further incentives to contribute to a true commons. It protects our
heritage and reminds us to expand it. This is a position entirely
consistent with our mission, as well.

I agree with Mike that WMF needs to take a practical stance to bring
free knowledge to the largest number of people, and we need not
apologize for Wikipedia Zero -- it's a program that serves the
organization's mission well. But entirely practically speaking,
building a greater coalition in support of access to knowledge could
serve the mission to an even greater extent, if we manage to pull it
off.

Imagine a world where you can take a smartphone or tablet without a
contract and immediately connect to an ever-growing library of free
knowledge, without charge. I couldn't think of a better 21st century
equivalent to the foundation of public libraries, and frankly of a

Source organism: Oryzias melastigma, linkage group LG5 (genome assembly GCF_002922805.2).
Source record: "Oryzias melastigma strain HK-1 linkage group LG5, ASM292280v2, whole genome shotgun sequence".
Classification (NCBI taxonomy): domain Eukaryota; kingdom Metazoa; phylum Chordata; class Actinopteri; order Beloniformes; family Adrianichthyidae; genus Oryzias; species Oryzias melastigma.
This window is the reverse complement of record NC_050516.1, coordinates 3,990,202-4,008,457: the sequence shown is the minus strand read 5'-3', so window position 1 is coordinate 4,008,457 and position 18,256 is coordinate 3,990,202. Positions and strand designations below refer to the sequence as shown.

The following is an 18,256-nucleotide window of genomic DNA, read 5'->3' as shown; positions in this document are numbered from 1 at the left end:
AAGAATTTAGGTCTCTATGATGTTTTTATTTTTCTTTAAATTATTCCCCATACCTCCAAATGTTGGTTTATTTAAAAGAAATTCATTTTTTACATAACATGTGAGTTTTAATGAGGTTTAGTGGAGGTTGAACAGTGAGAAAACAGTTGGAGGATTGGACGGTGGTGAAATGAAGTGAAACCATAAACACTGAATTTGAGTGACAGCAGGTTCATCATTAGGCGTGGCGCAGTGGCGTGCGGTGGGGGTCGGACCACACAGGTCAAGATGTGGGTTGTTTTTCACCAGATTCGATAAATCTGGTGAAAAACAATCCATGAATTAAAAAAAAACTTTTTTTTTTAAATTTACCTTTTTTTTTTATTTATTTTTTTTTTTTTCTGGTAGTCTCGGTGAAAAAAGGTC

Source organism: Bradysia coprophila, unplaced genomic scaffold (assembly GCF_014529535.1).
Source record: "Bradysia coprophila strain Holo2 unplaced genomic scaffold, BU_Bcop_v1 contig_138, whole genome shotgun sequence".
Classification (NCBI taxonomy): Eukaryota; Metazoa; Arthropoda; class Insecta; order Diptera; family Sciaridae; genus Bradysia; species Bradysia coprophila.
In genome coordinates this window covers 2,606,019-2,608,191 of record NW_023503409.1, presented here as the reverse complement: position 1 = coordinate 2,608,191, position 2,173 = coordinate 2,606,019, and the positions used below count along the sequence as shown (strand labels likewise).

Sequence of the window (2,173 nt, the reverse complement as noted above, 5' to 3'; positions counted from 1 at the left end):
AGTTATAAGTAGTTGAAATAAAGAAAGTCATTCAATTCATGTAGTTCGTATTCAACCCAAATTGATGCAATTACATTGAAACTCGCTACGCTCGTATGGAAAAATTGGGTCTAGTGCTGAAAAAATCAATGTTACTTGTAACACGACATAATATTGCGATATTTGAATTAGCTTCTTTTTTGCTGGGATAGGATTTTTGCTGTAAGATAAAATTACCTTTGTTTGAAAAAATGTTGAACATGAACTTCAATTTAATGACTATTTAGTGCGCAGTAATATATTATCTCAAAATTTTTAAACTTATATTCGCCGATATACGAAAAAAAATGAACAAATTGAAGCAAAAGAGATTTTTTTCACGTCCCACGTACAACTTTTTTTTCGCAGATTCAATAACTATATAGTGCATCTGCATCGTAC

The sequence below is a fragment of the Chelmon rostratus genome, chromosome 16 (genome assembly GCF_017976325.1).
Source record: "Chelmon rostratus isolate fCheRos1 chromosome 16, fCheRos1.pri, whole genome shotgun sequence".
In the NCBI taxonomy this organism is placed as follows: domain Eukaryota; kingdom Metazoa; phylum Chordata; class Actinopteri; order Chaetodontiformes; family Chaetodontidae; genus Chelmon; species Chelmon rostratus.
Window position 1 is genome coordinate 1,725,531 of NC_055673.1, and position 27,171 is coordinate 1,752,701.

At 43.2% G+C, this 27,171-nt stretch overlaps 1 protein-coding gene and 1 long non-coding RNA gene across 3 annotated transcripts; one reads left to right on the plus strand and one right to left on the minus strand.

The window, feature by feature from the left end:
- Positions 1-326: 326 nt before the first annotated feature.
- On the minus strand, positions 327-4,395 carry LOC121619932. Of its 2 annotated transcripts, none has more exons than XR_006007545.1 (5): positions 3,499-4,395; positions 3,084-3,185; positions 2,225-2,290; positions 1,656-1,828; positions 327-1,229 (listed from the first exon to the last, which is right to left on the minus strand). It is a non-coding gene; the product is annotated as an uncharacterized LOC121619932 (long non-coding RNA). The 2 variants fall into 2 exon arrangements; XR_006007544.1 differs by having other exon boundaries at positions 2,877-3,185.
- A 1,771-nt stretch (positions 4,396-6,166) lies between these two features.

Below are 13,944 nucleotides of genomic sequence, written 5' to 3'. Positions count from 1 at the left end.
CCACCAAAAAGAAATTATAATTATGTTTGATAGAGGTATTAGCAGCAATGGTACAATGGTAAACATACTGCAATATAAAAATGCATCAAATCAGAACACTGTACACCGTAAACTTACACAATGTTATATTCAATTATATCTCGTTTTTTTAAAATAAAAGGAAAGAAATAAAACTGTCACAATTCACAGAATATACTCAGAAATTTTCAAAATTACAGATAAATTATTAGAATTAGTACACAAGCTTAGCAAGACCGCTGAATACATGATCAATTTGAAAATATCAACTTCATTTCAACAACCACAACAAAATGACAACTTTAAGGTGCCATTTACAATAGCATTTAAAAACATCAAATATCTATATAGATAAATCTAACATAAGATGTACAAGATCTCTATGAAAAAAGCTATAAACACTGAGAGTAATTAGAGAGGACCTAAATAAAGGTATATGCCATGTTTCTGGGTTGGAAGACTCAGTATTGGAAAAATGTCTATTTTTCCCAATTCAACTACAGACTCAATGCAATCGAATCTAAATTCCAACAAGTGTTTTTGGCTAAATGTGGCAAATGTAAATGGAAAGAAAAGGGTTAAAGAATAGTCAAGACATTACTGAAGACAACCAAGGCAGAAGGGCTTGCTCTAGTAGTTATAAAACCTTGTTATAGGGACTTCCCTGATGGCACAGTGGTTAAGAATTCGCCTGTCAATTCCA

better way to even the odds for the survival of our species.

Erik

--
Erik Möller
VP of Product & Strategy, Wikimedia Foundation

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Re: [Wikimedia-l] WaPo Wikipedia's 'complicated; relationship with net neutrality

Gerard Meijssen-3
Hoi,
When you consider that Wikipedia is the most used source of information in
the countires where ebola is rife, it makes these countries particularly
important to have Wikipedia zero. They are.

There is no way we should underestimate the importance of Wikipedia zero.
It effectively saves lives.
Thanks,
       GerardM

On 9 December 2014 at 07:28, Erik Moeller <[hidden email]> wrote:

> On Mon, Dec 8, 2014 at 8:35 PM, Jens Best <[hidden email]> wrote:
>
> > Wikipedia Zero should be newly framed as a leading example of Public
> > Free Knowledge.
>
> Hey Jens,
>
> I think your line of argument here is reasonable, and we are generally
> thinking in the direction of how Wikipedia can be part of a broader
> coalition dedicated to free access to knowledge. Wikipedia Zero
> started off as an experiment to bring Wikipedia to millions of people
> who could otherwise not afford it. But now we should think (and are
> thinking) about the kind of coalition we want to create to bring free
> knowledge to every person on the planet, rather than primarily
> advocating for free access to Wikipedia.